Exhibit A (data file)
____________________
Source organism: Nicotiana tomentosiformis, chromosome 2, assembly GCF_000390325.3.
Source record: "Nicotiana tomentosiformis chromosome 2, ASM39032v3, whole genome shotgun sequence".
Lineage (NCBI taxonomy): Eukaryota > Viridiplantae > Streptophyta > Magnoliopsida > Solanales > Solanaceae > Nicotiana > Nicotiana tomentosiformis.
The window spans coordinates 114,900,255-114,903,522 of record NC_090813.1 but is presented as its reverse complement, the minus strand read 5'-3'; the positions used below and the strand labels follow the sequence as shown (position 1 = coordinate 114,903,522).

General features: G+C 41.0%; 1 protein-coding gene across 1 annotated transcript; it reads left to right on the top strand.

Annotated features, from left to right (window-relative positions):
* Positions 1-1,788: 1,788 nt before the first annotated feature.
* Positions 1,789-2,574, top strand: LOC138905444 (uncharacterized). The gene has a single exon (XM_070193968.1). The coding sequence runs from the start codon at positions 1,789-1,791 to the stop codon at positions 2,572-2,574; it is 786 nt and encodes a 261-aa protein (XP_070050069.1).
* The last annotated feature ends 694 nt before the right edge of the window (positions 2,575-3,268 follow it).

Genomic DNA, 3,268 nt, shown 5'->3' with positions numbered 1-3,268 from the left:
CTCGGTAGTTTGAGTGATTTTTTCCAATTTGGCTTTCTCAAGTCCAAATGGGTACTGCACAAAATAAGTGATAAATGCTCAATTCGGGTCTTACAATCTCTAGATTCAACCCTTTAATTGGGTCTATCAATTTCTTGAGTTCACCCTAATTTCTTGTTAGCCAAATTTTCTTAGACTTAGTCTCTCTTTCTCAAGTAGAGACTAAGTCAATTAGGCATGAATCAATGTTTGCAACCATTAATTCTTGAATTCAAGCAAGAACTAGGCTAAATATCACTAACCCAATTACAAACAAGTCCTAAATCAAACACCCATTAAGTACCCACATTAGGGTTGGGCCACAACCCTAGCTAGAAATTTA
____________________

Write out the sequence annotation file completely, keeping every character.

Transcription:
Source organism: Nicotiana tomentosiformis, chromosome 2, assembly GCF_000390325.3.
Source record: "Nicotiana tomentosiformis chromosome 2, ASM39032v3, whole genome shotgun sequence".
Lineage (NCBI taxonomy): Eukaryota > Viridiplantae > Streptophyta > Magnoliopsida > Solanales > Solanaceae > Nicotiana > Nicotiana tomentosiformis.
The window spans coordinates 114,900,255-114,903,522 of record NC_090813.1 but is presented as its reverse complement, the minus strand read 5'-3'; the positions used below and the strand labels follow the sequence as shown (position 1 = coordinate 114,903,522).

General features: G+C 41.0%; 1 protein-coding gene across 1 annotated transcript; it reads left to right on the top strand.

Annotated features, from left to right (window-relative positions):
* Positions 1-1,788: 1,788 nt before the first annotated feature.
* Positions 1,789-2,574, top strand: LOC138905444 (uncharacterized). The gene has a single exon (XM_070193968.1). The coding sequence runs from the start codon at positions 1,789-1,791 to the stop codon at positions 2,572-2,574; it is 786 nt and encodes a 261-aa protein (XP_070050069.1).
* The last annotated feature ends 694 nt before the right edge of the window (positions 2,575-3,268 follow it).

Genomic DNA, 3,268 nt, shown 5'->3' with positions numbered 1-3,268 from the left:
CTCGGTAGTTTGAGTGATTTTTTCCAATTTGGCTTTCTCAAGTCCAAATGGGTACTGCACAAAATAAGTGATAAATGCTCAATTCGGGTCTTACAATCTCTAGATTCAACCCTTTAATTGGGTCTATCAATTTCTTGAGTTCACCCTAATTTCTTGTTAGCCAAATTTTCTTAGACTTAGTCTCTCTTTCTCAAGTAGAGACTAAGTCAATTAGGCATGAATCAATGTTTGCAACCATTAATTCTTGAATTCAAGCAAGAACTAGGCTAAATATCACTAACCCAATTACAAACAAGTCCTAAATCAAACACCCATTAAGTACCCACATTAGGGTTGGGCCACAACCCTAGCTAGAAATTTA